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Some details:

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I love the turtle!

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And the snails:

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Then we have the Normal cleansing oil.

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Details:

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Finally, we have the Fresh cleansing oil, which I stupidly actually USED and the bottle isn't in as great condition as it should be, since it sat on my bathroom sink and was exposed to steam.  Of course, this was back in 2004 before I had the idea for the Museum and hadn't yet thought to keep collectibles in mint condition.

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She looks so pensive.  What is going through her head?

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Sadly, I am missing the green Premium oil seen in the upper left of this stock photo.  I believe it was an Asian exclusive and I wasn't aware of it.  I've been scouring E-bay for years with no luck.  :(

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Anyway, let's take a quick peek at Yamaguchi's work.  These bottles are definitely a good representation of her style. 

A Shell and Then I Am, 2003:

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(image from oneartworld.com)

This print, Hanasu Koto Wa Kono Yama Hodo, 2008:

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(image from arrestedmotion.com)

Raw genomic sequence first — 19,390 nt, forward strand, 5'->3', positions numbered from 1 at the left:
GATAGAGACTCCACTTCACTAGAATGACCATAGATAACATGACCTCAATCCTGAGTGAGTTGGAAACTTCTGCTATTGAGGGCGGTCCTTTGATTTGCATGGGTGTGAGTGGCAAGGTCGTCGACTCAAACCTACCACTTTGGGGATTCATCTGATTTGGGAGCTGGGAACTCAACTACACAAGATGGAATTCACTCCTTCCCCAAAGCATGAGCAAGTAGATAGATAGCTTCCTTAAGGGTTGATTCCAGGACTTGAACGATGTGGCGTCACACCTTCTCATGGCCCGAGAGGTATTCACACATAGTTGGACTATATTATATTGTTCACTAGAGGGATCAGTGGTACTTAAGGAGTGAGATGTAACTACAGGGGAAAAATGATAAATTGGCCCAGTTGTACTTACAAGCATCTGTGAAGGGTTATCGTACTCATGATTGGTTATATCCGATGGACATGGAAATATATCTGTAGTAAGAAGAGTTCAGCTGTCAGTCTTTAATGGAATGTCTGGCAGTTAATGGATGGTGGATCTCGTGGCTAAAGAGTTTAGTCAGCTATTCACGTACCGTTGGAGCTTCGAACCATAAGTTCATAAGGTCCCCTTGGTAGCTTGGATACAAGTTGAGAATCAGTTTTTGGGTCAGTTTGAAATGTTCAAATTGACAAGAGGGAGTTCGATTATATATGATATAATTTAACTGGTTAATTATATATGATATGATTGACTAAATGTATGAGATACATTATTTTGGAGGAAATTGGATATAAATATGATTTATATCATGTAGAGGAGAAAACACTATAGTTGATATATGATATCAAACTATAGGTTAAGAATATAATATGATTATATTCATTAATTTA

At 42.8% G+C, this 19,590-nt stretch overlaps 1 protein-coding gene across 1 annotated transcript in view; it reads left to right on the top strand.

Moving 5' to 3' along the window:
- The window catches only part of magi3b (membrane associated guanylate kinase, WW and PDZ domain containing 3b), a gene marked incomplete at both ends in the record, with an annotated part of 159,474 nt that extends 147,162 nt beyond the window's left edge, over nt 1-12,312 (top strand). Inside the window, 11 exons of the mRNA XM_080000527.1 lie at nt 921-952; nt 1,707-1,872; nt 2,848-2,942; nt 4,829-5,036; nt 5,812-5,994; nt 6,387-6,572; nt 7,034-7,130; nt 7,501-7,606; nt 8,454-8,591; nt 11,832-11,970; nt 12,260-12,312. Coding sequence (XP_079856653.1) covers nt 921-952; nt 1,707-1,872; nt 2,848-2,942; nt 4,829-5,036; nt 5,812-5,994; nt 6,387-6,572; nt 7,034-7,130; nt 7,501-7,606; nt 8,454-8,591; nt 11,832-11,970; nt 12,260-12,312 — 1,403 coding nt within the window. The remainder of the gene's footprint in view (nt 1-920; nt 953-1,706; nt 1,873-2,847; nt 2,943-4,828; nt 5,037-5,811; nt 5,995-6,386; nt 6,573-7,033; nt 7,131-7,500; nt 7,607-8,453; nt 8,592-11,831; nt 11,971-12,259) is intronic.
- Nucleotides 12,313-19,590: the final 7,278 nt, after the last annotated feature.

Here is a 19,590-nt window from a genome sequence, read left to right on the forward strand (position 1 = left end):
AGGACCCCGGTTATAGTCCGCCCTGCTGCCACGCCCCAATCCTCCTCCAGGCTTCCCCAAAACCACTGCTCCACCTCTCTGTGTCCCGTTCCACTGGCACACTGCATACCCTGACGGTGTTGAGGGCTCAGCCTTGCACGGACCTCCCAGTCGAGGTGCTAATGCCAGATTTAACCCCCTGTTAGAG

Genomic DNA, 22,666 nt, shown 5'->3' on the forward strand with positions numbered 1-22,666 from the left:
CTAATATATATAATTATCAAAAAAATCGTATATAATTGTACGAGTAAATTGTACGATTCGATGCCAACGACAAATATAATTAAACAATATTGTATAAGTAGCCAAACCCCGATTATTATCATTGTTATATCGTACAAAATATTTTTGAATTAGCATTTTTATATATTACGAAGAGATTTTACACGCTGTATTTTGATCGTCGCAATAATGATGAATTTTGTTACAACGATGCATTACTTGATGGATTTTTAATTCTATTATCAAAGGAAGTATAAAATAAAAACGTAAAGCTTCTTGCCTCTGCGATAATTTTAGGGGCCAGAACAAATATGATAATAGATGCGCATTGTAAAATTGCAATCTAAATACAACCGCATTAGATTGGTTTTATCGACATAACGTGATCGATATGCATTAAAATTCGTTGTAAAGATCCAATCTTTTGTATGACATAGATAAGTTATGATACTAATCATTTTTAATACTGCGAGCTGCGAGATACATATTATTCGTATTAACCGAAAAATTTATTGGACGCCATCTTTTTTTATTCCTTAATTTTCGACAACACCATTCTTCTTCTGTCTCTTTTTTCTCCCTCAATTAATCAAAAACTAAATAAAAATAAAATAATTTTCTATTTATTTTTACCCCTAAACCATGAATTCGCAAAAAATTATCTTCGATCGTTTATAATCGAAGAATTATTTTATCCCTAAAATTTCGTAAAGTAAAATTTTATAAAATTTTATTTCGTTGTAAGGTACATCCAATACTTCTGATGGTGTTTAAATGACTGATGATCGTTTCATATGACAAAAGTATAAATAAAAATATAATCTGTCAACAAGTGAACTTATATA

There's also this stunning mural at the (also now-closed) San Francisco Shu boutique, completed in 2009.

After reading more about her work I realized that the girls pictured on the bottles did not look pensive, as I originally thought, but were meant to express "worry, sadness and confusion."  According to Icon Magazine, Yamaguchi "creates a fictitious world based on the lives of courtesans working in brothels during Japan’s Edo period (1600-1868 AD). Yamaguchi has created nine imaginary characters – girls aged between nine and ten sold into prostitution by their impoverished parents. She depicts them while off duty...Stylistically, Yamaguchi’s work is inspired by the Ukiyo-e ('pictures of the floating world') woodblock prints of the Edo period – which often glamorised the working lives of prostitutes – but is also influenced by contemporary Japanese Anime illustration."  Sheesh.  I thought the girls were just carefree schoolgirls frolicking half-naked in a bucolic paradise surrounded by pretty butterflies and turtles and flowers.  Then I read that the poor things are actually child prostitutes!  That kind of puts a damper on things, no?  The book Warriors of Art:  A Guide to Contemporary Japanese Artists claims, "rather than reflect on the misfortune of the group of nine girls or on the debauchery of their surroundings, Yamaguchi concentrates on the simple daily details of their lives as they relax and play against a backdrop of changing seasons."  Still, while I love the artwork itself, I'm less enamored of the underlying theme. 

Yamaguchi went on to create another series of cleansing oils for Shu in 2005...but that's another post.  ;)


Couture Monday: YSL Boheme Libertine

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Well, spring is nearly over but I'm still not through talking about the spring collections!  Today I'm looking at YSL's Pink Celebration palette.  The pattern is meant to look like ribbon (I think?) and the outer case has the repeating YSL letters.  All in all I thought it was rather uninspired and not very unique, so I did not procure it for the Museum.  I am patiently waiting for Chanel, YSL and Armani to release some more interesting things, which it seems they have not done for the past few collections. 

 

(image from ysl-parfums.com)